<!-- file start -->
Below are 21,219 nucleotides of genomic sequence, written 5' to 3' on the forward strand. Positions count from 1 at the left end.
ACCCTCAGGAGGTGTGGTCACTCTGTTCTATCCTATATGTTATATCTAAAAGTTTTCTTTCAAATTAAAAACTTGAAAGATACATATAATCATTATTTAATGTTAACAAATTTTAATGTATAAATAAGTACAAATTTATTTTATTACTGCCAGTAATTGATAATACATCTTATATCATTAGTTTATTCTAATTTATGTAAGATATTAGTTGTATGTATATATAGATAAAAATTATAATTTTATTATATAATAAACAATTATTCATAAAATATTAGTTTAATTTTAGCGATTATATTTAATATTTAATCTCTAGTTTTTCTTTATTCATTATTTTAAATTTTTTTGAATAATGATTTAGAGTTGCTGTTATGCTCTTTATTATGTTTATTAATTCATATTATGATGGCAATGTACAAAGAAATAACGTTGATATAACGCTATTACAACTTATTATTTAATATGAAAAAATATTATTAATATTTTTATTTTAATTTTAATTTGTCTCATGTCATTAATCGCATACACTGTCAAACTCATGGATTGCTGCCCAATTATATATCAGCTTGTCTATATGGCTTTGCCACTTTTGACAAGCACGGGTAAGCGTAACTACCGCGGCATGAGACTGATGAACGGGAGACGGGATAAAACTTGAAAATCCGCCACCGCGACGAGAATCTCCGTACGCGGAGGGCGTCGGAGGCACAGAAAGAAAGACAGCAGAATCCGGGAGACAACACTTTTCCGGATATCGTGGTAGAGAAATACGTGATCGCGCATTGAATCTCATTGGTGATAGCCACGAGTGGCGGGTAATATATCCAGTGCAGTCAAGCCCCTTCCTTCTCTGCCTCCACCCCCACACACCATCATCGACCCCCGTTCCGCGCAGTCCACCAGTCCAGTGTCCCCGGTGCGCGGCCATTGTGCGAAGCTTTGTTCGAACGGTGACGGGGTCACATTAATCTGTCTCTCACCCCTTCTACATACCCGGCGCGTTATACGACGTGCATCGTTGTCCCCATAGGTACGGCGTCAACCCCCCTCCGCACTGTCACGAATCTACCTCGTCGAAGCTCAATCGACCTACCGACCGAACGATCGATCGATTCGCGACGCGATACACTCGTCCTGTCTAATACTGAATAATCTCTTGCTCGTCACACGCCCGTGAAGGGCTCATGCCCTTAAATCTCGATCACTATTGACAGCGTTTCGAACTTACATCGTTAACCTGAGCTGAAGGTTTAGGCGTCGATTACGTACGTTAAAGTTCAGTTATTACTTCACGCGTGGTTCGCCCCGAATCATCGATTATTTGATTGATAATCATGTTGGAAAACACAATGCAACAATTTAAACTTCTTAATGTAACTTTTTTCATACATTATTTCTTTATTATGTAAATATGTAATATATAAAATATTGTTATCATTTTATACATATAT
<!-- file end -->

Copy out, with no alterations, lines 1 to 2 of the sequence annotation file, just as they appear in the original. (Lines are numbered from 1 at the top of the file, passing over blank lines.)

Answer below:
Below are 21,219 nucleotides of genomic sequence, written 5' to 3' on the forward strand. Positions count from 1 at the left end.
ACCCTCAGGAGGTGTGGTCACTCTGTTCTATCCTATATGTTATATCTAAAAGTTTTCTTTCAAATTAAAAACTTGAAAGATACATATAATCATTATTTAATGTTAACAAATTTTAATGTATAAATAAGTACAAATTTATTTTATTACTGCCAGTAATTGATAATACATCTTATATCATTAGTTTATTCTAATTTATGTAAGATATTAGTTGTATGTATATATAGATAAAAATTATAATTTTATTATATAATAAACAATTATTCATAAAATATTAGTTTAATTTTAGCGATTATATTTAATATTTAATCTCTAGTTTTTCTTTATTCATTATTTTAAATTTTTTTGAATAATGATTTAGAGTTGCTGTTATGCTCTTTATTATGTTTATTAATTCATATTATGATGGCAATGTACAAAGAAATAACGTTGATATAACGCTATTACAACTTATTATTTAATATGAAAAAATATTATTAATATTTTTATTTTAATTTTAATTTGTCTCATGTCATTAATCGCATACACTGTCAAACTCATGGATTGCTGCCCAATTATATATCAGCTTGTCTATATGGCTTTGCCACTTTTGACAAGCACGGGTAAGCGTAACTACCGCGGCATGAGACTGATGAACGGGAGACGGGATAAAACTTGAAAATCCGCCACCGCGACGAGAATCTCCGTACGCGGAGGGCGTCGGAGGCACAGAAAGAAAGACAGCAGAATCCGGGAGACAACACTTTTCCGGATATCGTGGTAGAGAAATACGTGATCGCGCATTGAATCTCATTGGTGATAGCCACGAGTGGCGGGTAATATATCCAGTGCAGTCAAGCCCCTTCCTTCTCTGCCTCCACCCCCACACACCATCATCGACCCCCGTTCCGCGCAGTCCACCAGTCCAGTGTCCCCGGTGCGCGGCCATTGTGCGAAGCTTTGTTCGAACGGTGACGGGGTCACATTAATCTGTCTCTCACCCCTTCTACATACCCGGCGCGTTATACGACGTGCATCGTTGTCCCCATAGGTACGGCGTCAACCCCCCTCCGCACTGTCACGAATCTACCTCGTCGAAGCTCAATCGACCTACCGACCGAACGATCGATCGATTCGCGACGCGATACACTCGTCCTGTCTAATACTGAATAATCTCTTGCTCGTCACACGCCCGTGAAGGGCTCATGCCCTTAAATCTCGATCACTATTGACAGCGTTTCGAACTTACATCGTTAACCTGAGCTGAAGGTTTAGGCGTCGATTACGTACGTTAAAGTTCAGTTATTACTTCACGCGTGGTTCGCCCCGAATCATCGATTATTTGATTGATAATCATGTTGGAAAACACAATGCAACAATTTAAACTTCTTAATGTAACTTTTTTCATACATTATTTCTTTATTATGTAAATATGTAATATATAAAATATTGTTATCATTTTATACATATAT